Algorithms
Algorithms
The word "algorithm" comes from the name of the ninthcentury Persian mathematician Mohammed alKhowarizmi. He wrote a widely read book entitled Kitab al jabr w'almuqabala (Rules of Restoration and Reduction ). This book describes many procedures for the manipulation of decimal numbers.
Today, the term algorithm is used to describe a wide variety of procedures from the sequence of steps executed for the manipulation of integers to the series of actions involved in searching databases and the Internet.
An algorithm can be described informally or with mathematical rigor. Informally, it might be described as a basic set of steps that must be performed to reach a predetermined result. For example, in grade school, students learn to multiply two integers by carrying out a repetitive sequence of activities. If they proceed carefully according to the directions, they will eventually compute the product.
According to the more rigorous definition of an algorithm, the sequence of steps that are carried out must have five important features: finiteness, definiteness, input, output, and effectiveness.
Finiteness means that an algorithm is guaranteed to terminate after a finite number of steps as long as the integers are finite in length. When multiplying two integers, for example, the rules of the procedure will cause one to reach a point where no other steps are possible. For large integers, this might take a long time.
Definiteness means that each step in the sequence is clear and unambiguous. A cakebaking algorithm, for example, usually fails in this regard. Different cooks may define a dash of salt in slightly different ways.
Input means that zero or more values are available to the algorithm before it begins execution. For example, multiplication of two integers begins with the two integers. Long division begins with the divisor and the dividend. Searching the Internet begins with a collection of web pages and addresses.
Output means that one or more quantities are the result of the algorithm's execution of the inputs. In the case of long division, the results are the quotient and remainder. In the case of an Internet search, the result might be a collection of web pages or addresses.
Effectiveness means that each of the steps of the algorithm must be completed in some finite length of time.
All generalpurpose digital computers, both past and present, execute algorithms. The algorithm is as central to computer technology as recipes are to the functioning of a gourmet restaurant. Without recipes, whether written on paper or stored in the mind of the chef, nothing gets cooked. Without algorithms, the whole notion of generalpurpose digital computers makes little sense and nothing gets computed.
It is difficult to imagine doing multiplication or other tasks without algorithms. For example, try multiplying 3 by 5. Now, without using a calculator, multiply 3,456 by 2,139 without executing a repetitive sequence of steps.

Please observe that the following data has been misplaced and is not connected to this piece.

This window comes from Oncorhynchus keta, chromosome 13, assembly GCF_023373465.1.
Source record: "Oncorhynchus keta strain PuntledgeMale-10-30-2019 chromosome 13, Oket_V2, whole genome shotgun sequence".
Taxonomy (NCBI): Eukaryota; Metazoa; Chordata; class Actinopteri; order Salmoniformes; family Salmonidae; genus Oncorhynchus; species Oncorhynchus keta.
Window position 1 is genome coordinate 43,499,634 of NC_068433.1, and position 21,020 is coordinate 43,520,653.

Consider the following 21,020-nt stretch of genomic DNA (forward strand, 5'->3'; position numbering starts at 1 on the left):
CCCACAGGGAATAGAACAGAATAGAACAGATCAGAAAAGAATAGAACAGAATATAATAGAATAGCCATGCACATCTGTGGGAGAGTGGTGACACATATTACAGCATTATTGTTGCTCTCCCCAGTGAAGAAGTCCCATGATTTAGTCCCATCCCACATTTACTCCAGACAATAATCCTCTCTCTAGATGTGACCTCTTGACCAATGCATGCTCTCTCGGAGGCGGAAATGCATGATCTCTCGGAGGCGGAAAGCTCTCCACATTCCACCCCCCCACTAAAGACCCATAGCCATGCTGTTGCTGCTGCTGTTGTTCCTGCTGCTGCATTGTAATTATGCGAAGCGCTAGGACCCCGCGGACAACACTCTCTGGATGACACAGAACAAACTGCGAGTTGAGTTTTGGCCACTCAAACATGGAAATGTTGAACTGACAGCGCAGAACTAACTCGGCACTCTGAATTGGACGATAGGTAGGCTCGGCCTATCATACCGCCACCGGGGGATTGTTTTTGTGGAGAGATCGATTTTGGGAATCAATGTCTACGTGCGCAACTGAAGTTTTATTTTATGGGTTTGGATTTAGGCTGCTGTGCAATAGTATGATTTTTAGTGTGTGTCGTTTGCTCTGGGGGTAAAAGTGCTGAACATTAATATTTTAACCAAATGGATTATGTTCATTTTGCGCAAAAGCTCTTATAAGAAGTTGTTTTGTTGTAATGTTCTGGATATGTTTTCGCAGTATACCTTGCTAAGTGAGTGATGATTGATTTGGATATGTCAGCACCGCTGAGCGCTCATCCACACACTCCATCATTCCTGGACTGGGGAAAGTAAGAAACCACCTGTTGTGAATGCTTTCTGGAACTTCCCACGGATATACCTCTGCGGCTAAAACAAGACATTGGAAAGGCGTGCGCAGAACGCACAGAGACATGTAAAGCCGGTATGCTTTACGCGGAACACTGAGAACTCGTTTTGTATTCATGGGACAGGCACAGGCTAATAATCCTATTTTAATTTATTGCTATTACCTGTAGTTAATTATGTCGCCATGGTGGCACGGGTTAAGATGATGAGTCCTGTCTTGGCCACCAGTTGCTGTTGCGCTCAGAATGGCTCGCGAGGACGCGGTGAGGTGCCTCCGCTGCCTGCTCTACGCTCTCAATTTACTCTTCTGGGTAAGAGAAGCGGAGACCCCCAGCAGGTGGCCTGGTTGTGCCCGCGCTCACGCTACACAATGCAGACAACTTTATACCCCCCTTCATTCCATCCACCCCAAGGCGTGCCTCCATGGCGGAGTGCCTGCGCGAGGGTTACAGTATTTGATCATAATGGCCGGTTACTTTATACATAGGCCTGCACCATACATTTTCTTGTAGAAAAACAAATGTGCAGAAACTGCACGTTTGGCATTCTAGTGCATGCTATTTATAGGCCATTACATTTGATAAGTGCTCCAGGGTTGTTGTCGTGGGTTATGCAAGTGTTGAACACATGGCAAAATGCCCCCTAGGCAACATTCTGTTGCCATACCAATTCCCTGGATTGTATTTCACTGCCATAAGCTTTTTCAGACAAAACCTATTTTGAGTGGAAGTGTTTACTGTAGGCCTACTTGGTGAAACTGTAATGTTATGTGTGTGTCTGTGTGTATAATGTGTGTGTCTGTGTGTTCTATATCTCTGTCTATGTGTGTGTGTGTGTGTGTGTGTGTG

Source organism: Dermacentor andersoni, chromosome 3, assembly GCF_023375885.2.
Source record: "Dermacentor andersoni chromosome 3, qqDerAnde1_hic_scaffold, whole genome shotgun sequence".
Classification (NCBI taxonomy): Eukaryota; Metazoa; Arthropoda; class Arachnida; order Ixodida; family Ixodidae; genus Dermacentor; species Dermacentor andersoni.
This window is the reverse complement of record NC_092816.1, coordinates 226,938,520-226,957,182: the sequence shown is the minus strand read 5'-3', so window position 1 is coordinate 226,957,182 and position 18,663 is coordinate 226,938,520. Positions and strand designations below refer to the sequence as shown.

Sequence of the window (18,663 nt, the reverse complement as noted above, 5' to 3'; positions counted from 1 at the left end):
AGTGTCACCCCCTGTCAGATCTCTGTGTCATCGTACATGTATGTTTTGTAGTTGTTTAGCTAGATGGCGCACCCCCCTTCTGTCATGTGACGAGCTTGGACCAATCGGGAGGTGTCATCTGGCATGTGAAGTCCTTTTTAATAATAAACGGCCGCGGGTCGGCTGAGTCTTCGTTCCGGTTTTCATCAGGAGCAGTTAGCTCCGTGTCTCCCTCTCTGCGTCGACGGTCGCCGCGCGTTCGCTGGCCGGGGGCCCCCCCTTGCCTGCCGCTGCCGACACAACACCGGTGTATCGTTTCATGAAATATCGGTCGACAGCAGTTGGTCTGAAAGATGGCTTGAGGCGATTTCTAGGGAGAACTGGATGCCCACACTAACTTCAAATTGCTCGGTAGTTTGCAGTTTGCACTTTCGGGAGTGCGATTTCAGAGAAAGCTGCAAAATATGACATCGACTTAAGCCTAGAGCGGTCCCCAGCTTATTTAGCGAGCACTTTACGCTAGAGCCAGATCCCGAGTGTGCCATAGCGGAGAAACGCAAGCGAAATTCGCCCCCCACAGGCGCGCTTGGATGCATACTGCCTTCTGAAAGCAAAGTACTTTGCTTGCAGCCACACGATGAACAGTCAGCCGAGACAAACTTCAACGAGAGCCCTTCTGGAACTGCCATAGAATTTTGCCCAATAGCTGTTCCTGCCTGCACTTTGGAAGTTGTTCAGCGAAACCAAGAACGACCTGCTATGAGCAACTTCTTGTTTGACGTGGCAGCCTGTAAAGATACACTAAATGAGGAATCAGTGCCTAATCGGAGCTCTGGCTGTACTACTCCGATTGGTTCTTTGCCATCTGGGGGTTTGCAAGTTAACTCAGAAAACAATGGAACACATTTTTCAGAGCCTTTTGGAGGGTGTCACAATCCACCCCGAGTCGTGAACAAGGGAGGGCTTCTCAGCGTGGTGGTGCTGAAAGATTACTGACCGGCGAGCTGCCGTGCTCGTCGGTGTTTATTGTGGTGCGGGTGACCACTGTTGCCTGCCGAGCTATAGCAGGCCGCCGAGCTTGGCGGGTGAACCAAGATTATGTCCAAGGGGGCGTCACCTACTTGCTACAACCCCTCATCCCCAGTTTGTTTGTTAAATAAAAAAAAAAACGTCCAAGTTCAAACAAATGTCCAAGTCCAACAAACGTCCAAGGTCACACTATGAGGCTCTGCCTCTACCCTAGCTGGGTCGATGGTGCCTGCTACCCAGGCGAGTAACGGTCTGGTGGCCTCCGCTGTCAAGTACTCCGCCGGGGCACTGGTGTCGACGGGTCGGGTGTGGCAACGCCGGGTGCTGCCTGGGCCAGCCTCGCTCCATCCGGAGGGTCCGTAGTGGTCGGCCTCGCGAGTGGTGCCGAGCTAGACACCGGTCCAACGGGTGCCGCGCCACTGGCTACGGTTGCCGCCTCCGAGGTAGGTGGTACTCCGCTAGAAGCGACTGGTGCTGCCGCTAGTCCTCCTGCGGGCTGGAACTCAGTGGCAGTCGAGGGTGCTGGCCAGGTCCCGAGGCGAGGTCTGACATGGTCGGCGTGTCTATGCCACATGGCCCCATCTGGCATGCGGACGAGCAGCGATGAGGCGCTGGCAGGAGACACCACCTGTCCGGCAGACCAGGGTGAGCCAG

The person or machine executing an algorithm need not be aware of the explanation or mathematical proof of why the algorithm works. Useful computations can be performed mechanically without any understanding of why the sequence of steps is guaranteed to produce the correct result.
History of Algorithms
Algorithms are not new. One of the oldest algorithms known is that of Greek mathematician Euclid (fl. 300 b.c.e.). Euclid's algorithm was designed to compute the greatest common divisor of two positive integers. For example, the greatest common divisor of 40 and 24 is 8 because 8 is the largest integer that divides 40 and 24 evenly. The greatest common divisor of 34,512 and 2,341,200 can also be found by using the repetitive procedure that Euclid's algorithm provides.
In 1937 the British mathematician Alan Turing (1912–1954) wrote a very important paper that introduced a simple mathematical device. His intention, in part, was to provide a formal and rigorous definition of algorithm. This mathematical formalization allowed Turing to prove statements about the capabilities and limitations of algorithms. It turns out, for example, that there are welldefined problems that have no algorithmic solution. The theory of algorithms is still an active area of research.
Algorithm discovery, enhancement, and implementation play increasingly important roles in modern life. New algorithms (sometimes called search engines) are being developed to search the Internet in ways that will allow people to gain useful information from a large and broad collection of data. Hardware algorithms are being improved to speed up the rate of instruction execution in modern machines. Software engineers implement algorithms as computer programs, which are used in an everwidening variety of devices from handheld personal data assistants to Internet browsers.
see also Boolean Algebra; Design Tools; Procedural Languages; Programming.
Michael J. McCarthy
Bibliography
Knuth, Donald E. The Art of Computer Programming, 3rd ed. Reading, MA: AddisonWesley, 1997.
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